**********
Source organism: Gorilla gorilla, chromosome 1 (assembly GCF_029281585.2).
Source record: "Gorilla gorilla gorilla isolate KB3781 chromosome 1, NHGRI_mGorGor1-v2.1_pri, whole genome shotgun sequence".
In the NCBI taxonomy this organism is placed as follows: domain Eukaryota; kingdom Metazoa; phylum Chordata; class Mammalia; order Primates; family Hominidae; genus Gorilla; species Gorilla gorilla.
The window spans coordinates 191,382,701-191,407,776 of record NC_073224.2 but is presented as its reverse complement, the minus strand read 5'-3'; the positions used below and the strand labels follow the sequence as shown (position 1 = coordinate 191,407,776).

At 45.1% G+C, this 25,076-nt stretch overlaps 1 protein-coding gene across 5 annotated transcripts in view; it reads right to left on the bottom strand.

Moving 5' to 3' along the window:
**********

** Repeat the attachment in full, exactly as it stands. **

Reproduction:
Source organism: Gorilla gorilla, chromosome 1 (assembly GCF_029281585.2).
Source record: "Gorilla gorilla gorilla isolate KB3781 chromosome 1, NHGRI_mGorGor1-v2.1_pri, whole genome shotgun sequence".
In the NCBI taxonomy this organism is placed as follows: domain Eukaryota; kingdom Metazoa; phylum Chordata; class Mammalia; order Primates; family Hominidae; genus Gorilla; species Gorilla gorilla.
The window spans coordinates 191,382,701-191,407,776 of record NC_073224.2 but is presented as its reverse complement, the minus strand read 5'-3'; the positions used below and the strand labels follow the sequence as shown (position 1 = coordinate 191,407,776).

At 45.1% G+C, this 25,076-nt stretch overlaps 1 protein-coding gene across 5 annotated transcripts in view; it reads right to left on the bottom strand.

Moving 5' to 3' along the window: